About 85% of high school students who work with the center complete the college prep coursework required for UC and Cal State, compared with the statewide average of 43%, Reyes-Tuccio said. She raises about three-fourths of her $10-million annual budget from public grants, private gifts.
Several Latino students said they chose UC Irvine because of generous financial aid and proximity to their families in surrounding cities. But many said they experienced culture shock moving from largely Latino neighborhoods and schools to the university, where only a quarter of students share their ethnic background.
Gloria Ochoa and David Cosme, both transfer students from Mt. San Antonio College in Walnut, said they initially were taken aback by conservative student rallies against immigrants and Muslims, featuring signs such as “Build That Wall” and “You’re Not Welcome Here.”
“I was wondering if I chose the right school,” said Cosme, a third-year sociology major who was born in Mexico and is the first in his family to attend college. “I wondered if I would fit in. Would I have to hide my identity?”
But he and Ochoa said they soon discovered supportive faculty and staff, more than 25 Latino student organizations and campus centers offering many support services.
Cosme found a comfort zone volunteering with the campus food pantry and a Chicano student organization, MEChA. “UCI provides a lot of spaces for my community to feel safe and express ourselves,” he said.
Ochoa, a third-year psychology and social behavior major, said she was amazed by the offerings at the Cross-Cultural Center, where she attended a workshop on trans Latina activism. Her disappointment at being wait-listed at UCLA vanished, she said, when she discovered the rich research opportunities at UC Irvine, where she is applying for positions to study autism and developmental disabilities.
“One great thing about UCI that they don’t get a lot of recognition and credit for is that a lot of faculty do research and there are so many labs to apply to,” Ochoa said.
Stephanie Gonzalez, 22, discovered her “family” as she calls it, at the Student Outreach and Retention Center, where she was able to find friends, leadership opportunities and food — peanut butter and jelly sandwiches that eased hunger pains since she could not afford a campus meal plan. She was hired by the center to develop mentorship programs and trained peer advisers to help students through such hardships as homesickness, breakups and academic struggles.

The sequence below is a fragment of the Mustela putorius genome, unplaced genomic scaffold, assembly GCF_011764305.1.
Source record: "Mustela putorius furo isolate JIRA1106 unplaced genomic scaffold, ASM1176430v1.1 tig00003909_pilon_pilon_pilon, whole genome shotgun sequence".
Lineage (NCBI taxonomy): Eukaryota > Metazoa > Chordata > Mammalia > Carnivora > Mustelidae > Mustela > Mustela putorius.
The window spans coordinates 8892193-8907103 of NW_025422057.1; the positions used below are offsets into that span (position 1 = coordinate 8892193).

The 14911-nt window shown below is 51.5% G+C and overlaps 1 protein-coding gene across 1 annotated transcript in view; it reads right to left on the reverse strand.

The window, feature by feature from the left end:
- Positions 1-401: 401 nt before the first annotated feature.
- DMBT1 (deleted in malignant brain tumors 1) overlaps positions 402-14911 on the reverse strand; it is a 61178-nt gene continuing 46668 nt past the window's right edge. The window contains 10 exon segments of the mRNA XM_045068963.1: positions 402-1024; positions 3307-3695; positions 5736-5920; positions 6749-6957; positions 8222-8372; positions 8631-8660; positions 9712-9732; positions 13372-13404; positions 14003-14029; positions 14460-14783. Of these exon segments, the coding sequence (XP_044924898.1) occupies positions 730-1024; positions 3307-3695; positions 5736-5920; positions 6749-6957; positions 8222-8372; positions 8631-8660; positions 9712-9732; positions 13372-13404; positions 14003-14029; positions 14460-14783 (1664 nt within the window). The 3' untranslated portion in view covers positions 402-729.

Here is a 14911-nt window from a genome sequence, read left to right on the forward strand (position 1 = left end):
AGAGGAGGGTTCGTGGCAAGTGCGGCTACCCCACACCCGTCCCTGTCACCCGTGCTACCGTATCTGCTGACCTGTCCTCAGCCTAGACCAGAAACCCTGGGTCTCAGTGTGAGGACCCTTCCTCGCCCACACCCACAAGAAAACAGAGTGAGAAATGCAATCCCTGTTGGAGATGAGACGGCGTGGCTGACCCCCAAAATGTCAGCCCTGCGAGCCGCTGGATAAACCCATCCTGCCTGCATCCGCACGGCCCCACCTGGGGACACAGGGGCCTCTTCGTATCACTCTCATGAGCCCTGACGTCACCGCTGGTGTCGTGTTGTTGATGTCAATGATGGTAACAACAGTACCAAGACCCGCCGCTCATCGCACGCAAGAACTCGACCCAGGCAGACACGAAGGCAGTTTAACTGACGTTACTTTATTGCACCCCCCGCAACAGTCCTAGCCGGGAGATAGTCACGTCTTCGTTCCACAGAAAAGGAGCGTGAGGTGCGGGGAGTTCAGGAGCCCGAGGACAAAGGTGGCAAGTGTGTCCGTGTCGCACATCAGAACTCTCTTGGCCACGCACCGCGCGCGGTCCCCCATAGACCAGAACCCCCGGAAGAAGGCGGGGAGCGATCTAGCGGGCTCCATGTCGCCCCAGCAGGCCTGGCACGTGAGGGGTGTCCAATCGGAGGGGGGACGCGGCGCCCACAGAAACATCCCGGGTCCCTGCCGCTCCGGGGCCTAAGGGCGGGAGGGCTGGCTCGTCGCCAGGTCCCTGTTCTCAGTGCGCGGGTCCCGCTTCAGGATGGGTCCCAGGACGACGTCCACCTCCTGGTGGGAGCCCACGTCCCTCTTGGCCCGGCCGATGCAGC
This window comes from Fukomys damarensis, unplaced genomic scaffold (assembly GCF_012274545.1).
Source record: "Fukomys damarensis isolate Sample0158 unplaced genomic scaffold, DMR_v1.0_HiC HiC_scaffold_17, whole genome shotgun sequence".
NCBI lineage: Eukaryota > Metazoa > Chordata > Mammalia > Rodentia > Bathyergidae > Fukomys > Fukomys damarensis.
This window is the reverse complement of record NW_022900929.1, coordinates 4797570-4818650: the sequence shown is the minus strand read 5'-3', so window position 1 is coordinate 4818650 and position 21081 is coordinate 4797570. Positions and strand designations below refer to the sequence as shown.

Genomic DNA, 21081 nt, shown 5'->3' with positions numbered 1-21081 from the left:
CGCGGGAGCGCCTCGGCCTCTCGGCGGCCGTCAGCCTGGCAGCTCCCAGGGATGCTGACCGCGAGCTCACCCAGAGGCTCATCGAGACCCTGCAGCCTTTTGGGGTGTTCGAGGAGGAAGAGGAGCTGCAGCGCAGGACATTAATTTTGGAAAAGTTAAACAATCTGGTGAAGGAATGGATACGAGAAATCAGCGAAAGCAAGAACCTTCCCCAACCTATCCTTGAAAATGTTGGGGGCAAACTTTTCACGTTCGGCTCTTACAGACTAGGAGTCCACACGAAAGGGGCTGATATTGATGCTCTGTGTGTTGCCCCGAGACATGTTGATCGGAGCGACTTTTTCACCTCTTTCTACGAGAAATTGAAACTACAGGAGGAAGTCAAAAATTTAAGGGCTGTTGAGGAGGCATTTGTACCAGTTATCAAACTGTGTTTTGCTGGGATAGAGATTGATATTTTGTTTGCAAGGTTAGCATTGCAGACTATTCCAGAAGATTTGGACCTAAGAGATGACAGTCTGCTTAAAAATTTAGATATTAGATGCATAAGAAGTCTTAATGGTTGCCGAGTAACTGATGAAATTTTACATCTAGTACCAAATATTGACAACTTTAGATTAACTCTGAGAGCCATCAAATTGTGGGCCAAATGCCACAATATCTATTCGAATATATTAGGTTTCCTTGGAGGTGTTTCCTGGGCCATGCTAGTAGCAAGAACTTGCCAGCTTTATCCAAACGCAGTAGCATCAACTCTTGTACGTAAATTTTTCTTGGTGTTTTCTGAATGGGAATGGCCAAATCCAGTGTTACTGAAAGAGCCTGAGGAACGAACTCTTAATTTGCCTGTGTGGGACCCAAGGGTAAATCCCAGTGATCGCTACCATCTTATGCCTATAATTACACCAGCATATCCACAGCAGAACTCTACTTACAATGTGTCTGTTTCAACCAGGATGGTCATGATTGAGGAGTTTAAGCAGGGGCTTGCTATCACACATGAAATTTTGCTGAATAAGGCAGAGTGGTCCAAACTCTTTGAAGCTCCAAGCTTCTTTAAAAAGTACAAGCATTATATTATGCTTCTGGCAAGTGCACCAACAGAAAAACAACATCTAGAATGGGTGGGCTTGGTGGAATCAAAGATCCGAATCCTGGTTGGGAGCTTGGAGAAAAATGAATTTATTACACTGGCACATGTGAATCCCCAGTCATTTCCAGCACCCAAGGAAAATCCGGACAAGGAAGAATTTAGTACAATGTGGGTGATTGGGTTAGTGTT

Daniela Estrada, daughter of a cook and hospital worker from Mexico, credited much of her success to campus mentors.
A counselor with the SAGE Scholars program for academically gifted, low-income students helped her craft a resume that landed her a law firm job when she thought she was unqualified. Mark Petracca, the associate dean for undergraduate studies in the School of Social Sciences, passed along research opportunities and nominated her for the prestigious Truman Scholarship, which provides up to $30,000 for graduate studies leading to a public service job. She plans to attend law school to become a public defender after completing a Fulbright program teaching English in Colombia.
“Professor Petracca changed my experience and trajectory and future by believing in me more than I did in myself,” said Estrada, a political science major who will graduate this month. “That’s what so many students want: someone to believe in them.”
UC Irvine’s performance reviews reward faculty who contribute to “inclusive excellence.” The campus has created a database to connect faculty to opportunities to advance diversity and equity and has set a goal for at least half of them to be involved by 2020-21.
Some students said the campus could do more — offer more scholarships, for instance, and expand the food pantry. Administrators say they aim to do both with more funding opportunities as an HSI campus. A few students said they were being marginalized by a plan to relocate space for immigrant and LGBTQ students to a less central part of campus, although a university spokesman said the facilities will be upgraded and more spacious.
As for Vera, UC Irvine gave her a full ride and a chancellor’s scholarship to volunteer in Peru. She has found friends and a way to express her cultural identity, especially dancing for the Ballet Folklórico de UCI.
The once insecure Latina who never dreamed she could attend UC Irvine is now its irrepressible evangelist.